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HomeNews‘Disability Is Not Inability’ — Disabled Plateau Driver Says

‘Disability Is Not Inability’ — Disabled Plateau Driver Says

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Born disabled, Yusuf Umar Ibrahim, a native of Shandam in Plateau State, undoes his disability by crawling, and with that, he breaks barriers. As a commercial driver, he delivers goods across Nigerian cities in a Boxer Model Bus.

“Disability is not Inability,” 25-year-old Ibrahim told WikkiTimes, adding he had chosen to dare the stereotyping against disabled persons and the socio-economic situation  of the country.

Losing his father at a tender age, Ibrahim now shoulders the responsibility of his mother and five younger ones. Aside from that, he is a few steps away from becoming a house owner. 

READ: Plateau Govt Approves Reconstruction Of Jos Main Market At N9.4bn

“This bus is my source of income,” he said, gleefully. “In fact, my mother and my five siblings depend on it. I started driving three years ago and I was able to buy two plots of land to build houses from the money I have saved.”

In Africa, the interests and rights of persons with disabilities are being violated to such an extent that they are regarded as inferior because they have essentially been excluded from normal society. This begins at the birth of a disabled child and it continues throughout their lifetime. Such prejudice lowers their self-esteem.

In addition to not having proper medical attention, they tend to have little or no economic and employment opportunities.

‘I Chose Driving Over Education’ 

‘Disability Is Not Inability’ — Disabled Plateau Driver Says 1
Yusuf Umar Ibrahim

Denial to quality education, is another challenge bedeviling people with disabilities. Children with disabilities are less likely to attend school than their unimpaired peers. But in Ibrhaim’s case, he chose to follow his passion.

Ibrahim recalled that his late father wanted him to be educated, “but I choose to become a driver,” he said as he crawled from the bus. “It was my fault. He disliked seeing me following my master to learn driving, but he later became less worried considering how I persisted.”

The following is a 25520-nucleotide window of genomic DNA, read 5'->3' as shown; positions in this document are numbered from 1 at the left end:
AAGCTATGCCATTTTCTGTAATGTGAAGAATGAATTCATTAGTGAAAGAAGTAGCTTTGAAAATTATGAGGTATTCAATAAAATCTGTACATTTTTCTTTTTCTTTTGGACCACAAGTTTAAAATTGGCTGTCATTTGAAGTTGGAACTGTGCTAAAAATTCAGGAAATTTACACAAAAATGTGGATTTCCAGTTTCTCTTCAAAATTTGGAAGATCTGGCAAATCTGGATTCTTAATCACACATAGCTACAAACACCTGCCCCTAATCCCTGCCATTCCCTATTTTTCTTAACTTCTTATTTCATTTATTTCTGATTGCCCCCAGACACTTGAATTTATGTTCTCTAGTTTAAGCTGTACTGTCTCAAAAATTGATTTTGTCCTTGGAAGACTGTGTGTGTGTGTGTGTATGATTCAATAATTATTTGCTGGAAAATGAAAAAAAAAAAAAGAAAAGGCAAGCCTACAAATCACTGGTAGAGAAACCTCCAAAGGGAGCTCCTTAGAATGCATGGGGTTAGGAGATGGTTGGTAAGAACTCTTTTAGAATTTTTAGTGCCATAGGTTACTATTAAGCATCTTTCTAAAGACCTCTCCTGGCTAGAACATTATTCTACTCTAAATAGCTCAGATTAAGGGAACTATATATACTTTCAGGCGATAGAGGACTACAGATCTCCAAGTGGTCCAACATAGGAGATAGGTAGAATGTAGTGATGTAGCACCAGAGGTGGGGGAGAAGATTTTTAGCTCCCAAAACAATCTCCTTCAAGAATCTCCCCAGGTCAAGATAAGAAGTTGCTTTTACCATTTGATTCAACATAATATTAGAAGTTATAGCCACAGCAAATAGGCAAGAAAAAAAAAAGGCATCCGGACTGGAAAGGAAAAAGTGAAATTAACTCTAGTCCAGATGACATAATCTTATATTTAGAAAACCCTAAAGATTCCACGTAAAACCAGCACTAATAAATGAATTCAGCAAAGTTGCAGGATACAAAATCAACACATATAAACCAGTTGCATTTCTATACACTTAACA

He added: “Initially, my mentor was helping me to kickstart vehicles. But now I do everything myself. As the vehicle moves, I use one of my legs (which is a little bit longer than the other) to press on all the places, and I am so used to it now.”

His Experience With Highway Robbers

Just like any other drivers, Ibrahim also had a share of highway robbery. The scar on his back tells it all.

“I have a scar on my back after I was attacked by knife-wielding armed robbers on Abuja road,” Ibrahim recalled. “They cut me on my back because I did not have the money they requested.”

Majorly, Ibrahim transports goods to far northern states Including Abuja, the federal capital “at least twice a week.” And on each trip, “I generate about N15,000.” 

READ: Residents Decry Ritualists’ Invasion of Tombs In Plateau Graveyard 

For instance, in some societies, they are often blamed on the misdeeds of ancestors, or parents, or may be attributed to supernatural forces, such as demons, spirits, or witchcraft, hence often perceived as less than human or a source of shame.

He noted that his ambition is, “I want to remain independent and how I wish to get someone who can buy a commercial bus for me so that we arrange on the amount I will be giving him”.

When contacted, Hassan Ladan, the driver who mentored Ibrahim told WikkiTimes he was stunned when his mentee approached to learn driving.

“Ibrahim came and expressed his willingness to learn driving. I then started going round with him. He started it gradually using his hand to press the clutch and then by the time he knew how to use one of his legs. People were amazed to see him driving and impressed to give him gifts,” Ladan said.

Ladan, citing Ibrahim’s case, urged Nigerian youths to be productive by learning a skill they are passionate about.

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